On October 20th, Craig Krull Gallery will open its seventh solo exhibition of Woods Davy's sculpture. For the past thirty years, Davy has worked with stone in unaltered states, either from the sea or the earth, incorporating them into assemblages of precarious balance that appear to be in flux. Art writer Shana Nys Dambrot observed that Davy's work is essentially a "kind of collaboration between artist and nature," one in which the artist "prefers to cooperate with the pre-existing uniqueness and objecthood of his materials."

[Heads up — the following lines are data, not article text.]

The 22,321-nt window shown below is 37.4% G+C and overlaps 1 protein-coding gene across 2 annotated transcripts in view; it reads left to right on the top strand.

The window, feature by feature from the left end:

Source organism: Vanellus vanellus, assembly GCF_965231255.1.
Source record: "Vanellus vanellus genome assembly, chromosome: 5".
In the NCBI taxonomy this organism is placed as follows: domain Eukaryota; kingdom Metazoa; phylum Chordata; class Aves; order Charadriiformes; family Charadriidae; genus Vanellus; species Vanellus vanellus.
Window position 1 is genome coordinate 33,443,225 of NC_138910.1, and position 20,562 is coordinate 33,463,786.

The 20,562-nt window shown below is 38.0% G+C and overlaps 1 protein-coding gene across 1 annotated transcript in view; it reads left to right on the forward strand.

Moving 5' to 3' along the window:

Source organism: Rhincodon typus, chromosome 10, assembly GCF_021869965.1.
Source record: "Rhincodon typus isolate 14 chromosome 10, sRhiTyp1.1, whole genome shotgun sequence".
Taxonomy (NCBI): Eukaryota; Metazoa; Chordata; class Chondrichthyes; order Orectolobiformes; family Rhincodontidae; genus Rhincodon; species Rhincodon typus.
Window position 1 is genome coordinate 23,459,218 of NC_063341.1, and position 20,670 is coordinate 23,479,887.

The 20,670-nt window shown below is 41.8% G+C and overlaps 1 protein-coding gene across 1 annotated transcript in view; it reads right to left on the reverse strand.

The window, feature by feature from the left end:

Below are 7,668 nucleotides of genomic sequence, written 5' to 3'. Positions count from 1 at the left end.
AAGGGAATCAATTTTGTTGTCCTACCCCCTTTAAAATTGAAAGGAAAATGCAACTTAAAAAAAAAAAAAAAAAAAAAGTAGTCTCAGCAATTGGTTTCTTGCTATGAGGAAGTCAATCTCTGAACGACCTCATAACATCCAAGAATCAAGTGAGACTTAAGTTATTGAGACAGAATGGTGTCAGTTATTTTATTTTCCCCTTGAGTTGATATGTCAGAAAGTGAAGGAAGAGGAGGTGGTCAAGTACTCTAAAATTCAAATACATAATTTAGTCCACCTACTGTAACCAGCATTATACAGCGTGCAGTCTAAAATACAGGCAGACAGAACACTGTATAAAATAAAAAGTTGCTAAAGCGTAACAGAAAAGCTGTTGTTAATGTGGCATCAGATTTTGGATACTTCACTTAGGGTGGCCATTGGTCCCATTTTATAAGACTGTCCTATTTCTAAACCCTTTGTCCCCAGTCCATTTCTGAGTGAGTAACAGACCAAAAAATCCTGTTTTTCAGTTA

In this body of work, Davy has carefully selected stones that have been rounded and smoothed by the tumbling effects of the Pacific at a beach in Mexico called Cantamar (which means "song of the sea"). Davy's sculptural assemblages form cantilevered arcs which appear to float or roll like the waves that shaped them. In larger works, these stones are combined with vertically oriented, rough granite boulders pulled from the earth. As Holly Myers remarked in the LA TIMES, there is "something thrilling about a work that appears to defy its own natural properties," while at the same time one can appreciate the work's "meditative reverence."